But how do we increase the supply of credit without them? There is no reason why new firms won’t stream in to the credit market now that there is a shortage. These new firms will need promises to their investors that they won’t repeat the mistakes that were made. They will need to not take as many risks. Investors, who are reeling from taking too much risk will flock to these new firms. This will provide them with the capitol they need to provide the loans, for which people are apparently clamoring. These new firms will flourish with their new ideas, and the old firms will die; creative destruction. As I said before, die is a simplification, some old firms may survive by doing the same thing the new firms are doing. However, if they can’t survive that way, we should not help them, just let a new firm take their place. This whole thing will take time, I don’t know much, but I bet that we can have new firms in the credit market in 2-3 quarters.

What do we do for the next 2-3 quarters? Well, it won’t be easy. There is a shortage of credit, and so people who need credit will have to stand in long lines, and accept higher interest rates (pay more for it).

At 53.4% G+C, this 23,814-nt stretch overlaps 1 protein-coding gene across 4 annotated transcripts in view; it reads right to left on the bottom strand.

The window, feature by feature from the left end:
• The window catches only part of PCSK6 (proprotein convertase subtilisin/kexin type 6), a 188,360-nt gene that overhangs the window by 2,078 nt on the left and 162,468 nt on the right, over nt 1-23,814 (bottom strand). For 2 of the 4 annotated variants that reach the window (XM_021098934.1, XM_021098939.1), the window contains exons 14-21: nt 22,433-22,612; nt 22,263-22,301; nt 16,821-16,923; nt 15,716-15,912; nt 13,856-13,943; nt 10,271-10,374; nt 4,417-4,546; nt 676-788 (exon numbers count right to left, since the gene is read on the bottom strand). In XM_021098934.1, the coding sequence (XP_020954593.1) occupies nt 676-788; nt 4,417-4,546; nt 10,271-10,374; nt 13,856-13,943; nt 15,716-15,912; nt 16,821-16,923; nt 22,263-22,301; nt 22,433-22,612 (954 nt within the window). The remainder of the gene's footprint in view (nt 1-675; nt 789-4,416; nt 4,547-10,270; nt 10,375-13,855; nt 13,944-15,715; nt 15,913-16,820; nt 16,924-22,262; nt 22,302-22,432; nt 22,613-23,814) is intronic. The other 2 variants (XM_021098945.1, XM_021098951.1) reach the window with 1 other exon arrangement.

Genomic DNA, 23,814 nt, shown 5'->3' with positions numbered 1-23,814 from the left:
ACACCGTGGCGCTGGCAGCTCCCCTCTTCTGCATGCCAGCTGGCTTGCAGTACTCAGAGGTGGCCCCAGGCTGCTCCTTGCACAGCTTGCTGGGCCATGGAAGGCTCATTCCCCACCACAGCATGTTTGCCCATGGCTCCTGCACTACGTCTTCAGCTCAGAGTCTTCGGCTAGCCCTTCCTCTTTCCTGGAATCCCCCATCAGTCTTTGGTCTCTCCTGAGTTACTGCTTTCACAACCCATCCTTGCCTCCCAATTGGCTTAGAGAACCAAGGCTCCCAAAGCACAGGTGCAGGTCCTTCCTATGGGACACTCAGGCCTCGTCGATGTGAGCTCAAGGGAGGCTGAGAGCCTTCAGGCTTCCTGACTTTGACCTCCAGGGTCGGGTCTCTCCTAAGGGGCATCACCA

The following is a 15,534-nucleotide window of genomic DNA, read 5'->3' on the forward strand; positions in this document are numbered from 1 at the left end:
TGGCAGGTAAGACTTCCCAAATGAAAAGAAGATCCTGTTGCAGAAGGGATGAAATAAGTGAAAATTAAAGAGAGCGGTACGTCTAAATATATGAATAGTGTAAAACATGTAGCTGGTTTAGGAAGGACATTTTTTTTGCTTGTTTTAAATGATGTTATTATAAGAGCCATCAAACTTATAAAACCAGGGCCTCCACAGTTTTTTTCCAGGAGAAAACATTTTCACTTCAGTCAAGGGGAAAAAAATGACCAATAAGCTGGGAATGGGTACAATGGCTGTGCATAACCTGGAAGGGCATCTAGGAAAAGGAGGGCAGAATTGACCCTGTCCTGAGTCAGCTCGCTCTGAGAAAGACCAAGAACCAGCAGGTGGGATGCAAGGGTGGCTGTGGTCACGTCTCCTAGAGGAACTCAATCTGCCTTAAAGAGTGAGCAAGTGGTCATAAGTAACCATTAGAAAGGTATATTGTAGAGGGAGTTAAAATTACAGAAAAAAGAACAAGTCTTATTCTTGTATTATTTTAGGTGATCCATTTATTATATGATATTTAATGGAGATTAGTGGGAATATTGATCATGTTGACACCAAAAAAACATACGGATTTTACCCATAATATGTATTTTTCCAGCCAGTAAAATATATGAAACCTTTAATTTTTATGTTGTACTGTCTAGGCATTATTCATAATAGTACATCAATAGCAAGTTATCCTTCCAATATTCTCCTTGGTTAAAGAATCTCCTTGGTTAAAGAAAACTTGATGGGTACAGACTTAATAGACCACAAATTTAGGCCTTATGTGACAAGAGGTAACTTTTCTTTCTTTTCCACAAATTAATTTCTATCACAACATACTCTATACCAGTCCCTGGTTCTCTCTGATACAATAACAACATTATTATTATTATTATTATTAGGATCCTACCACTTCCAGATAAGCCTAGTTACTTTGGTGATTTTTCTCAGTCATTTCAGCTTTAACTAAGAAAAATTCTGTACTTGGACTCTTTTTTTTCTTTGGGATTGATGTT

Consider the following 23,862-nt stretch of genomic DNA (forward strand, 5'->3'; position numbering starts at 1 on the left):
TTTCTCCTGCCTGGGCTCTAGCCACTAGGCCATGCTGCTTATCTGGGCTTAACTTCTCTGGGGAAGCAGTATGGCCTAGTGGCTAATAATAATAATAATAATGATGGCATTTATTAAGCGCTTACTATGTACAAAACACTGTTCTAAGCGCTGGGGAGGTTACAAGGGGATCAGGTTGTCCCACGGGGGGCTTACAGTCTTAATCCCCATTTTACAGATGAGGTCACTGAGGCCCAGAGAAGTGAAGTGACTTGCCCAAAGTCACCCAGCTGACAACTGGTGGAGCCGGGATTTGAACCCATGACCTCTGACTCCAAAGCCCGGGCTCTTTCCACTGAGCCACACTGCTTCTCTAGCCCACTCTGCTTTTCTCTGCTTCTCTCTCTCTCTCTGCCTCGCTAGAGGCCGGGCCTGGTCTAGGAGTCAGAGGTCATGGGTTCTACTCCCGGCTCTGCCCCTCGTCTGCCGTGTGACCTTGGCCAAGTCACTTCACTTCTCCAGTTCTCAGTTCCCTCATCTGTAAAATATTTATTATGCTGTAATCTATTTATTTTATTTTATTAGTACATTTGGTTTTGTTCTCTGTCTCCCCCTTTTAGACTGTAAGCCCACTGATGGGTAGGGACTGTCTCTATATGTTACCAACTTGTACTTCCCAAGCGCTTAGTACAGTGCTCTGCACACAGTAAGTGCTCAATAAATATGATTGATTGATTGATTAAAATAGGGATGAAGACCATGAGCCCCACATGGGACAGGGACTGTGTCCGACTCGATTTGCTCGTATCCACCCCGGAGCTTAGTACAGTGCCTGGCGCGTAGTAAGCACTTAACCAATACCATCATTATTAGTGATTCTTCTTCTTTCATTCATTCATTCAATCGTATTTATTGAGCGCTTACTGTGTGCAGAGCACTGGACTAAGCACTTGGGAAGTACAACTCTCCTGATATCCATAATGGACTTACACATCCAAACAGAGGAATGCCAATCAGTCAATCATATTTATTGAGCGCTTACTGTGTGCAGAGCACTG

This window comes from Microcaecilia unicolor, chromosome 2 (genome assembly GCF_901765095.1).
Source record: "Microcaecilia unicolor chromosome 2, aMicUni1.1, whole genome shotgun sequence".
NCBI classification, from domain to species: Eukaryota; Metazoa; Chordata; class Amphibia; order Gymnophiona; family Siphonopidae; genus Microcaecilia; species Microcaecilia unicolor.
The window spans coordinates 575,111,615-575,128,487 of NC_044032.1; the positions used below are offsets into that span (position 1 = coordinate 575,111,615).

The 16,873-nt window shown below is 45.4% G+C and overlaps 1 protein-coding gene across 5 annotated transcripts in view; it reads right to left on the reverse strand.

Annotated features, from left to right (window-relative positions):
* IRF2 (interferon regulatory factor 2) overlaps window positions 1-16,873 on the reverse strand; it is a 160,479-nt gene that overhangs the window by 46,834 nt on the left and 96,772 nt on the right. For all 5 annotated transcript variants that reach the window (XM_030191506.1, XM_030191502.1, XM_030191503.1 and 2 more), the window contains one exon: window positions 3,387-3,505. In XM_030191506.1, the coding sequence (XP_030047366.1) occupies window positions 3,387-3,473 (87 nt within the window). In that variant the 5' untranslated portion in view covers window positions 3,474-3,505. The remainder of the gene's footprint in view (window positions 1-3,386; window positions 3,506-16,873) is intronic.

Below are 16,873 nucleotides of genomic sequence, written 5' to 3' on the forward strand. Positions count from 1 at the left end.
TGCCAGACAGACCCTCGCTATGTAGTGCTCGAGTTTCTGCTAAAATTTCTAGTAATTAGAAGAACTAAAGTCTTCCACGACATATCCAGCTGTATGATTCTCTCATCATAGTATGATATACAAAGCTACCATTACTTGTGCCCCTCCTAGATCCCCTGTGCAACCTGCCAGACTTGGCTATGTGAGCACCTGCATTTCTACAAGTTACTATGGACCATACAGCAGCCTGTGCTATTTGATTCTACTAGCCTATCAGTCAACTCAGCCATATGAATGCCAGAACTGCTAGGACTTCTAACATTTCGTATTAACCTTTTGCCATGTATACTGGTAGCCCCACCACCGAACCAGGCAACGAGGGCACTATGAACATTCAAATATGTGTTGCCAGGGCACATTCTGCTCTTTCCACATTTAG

Who will they borrow money from? Anyone who will lend money of course, be it small banks who see a profitable new opportunity to expand their business, or the vestiges of the old firms still limping along. There is also the federal reserve of course, they are the lender of last resort. They always have money to lend (that’s the point). In the past, large banks have been their customers, but there is no reason why they can’t make loans, at appropriate rates, to smaller customers, or anyone really. Lastly, don’t forget overseas investors.

The only real problem is that there needs to be capitol, money to lend. There is an easy way to generate capitol; raise interest rates until people who do have money are willing to lend it. There should be no free money from the government. There is no reason to think that the only people who have money are the government. There is plenty of money in the country, and even more in the world. If we want people to loan it to us so we can buy houses, we need to provide them with an attractive interest rate. When we do that we’ll get the money, and we can loan it out, to anyone who wants the money badly enough to pay for it. As time wears on the risk premium that is currently going to be required will diminish and things will return to normal. Change leads to normalcy. We need to change the big names in banking, if we just sit tight, this will happen for us. If we meddle, we’ll loose in the long run.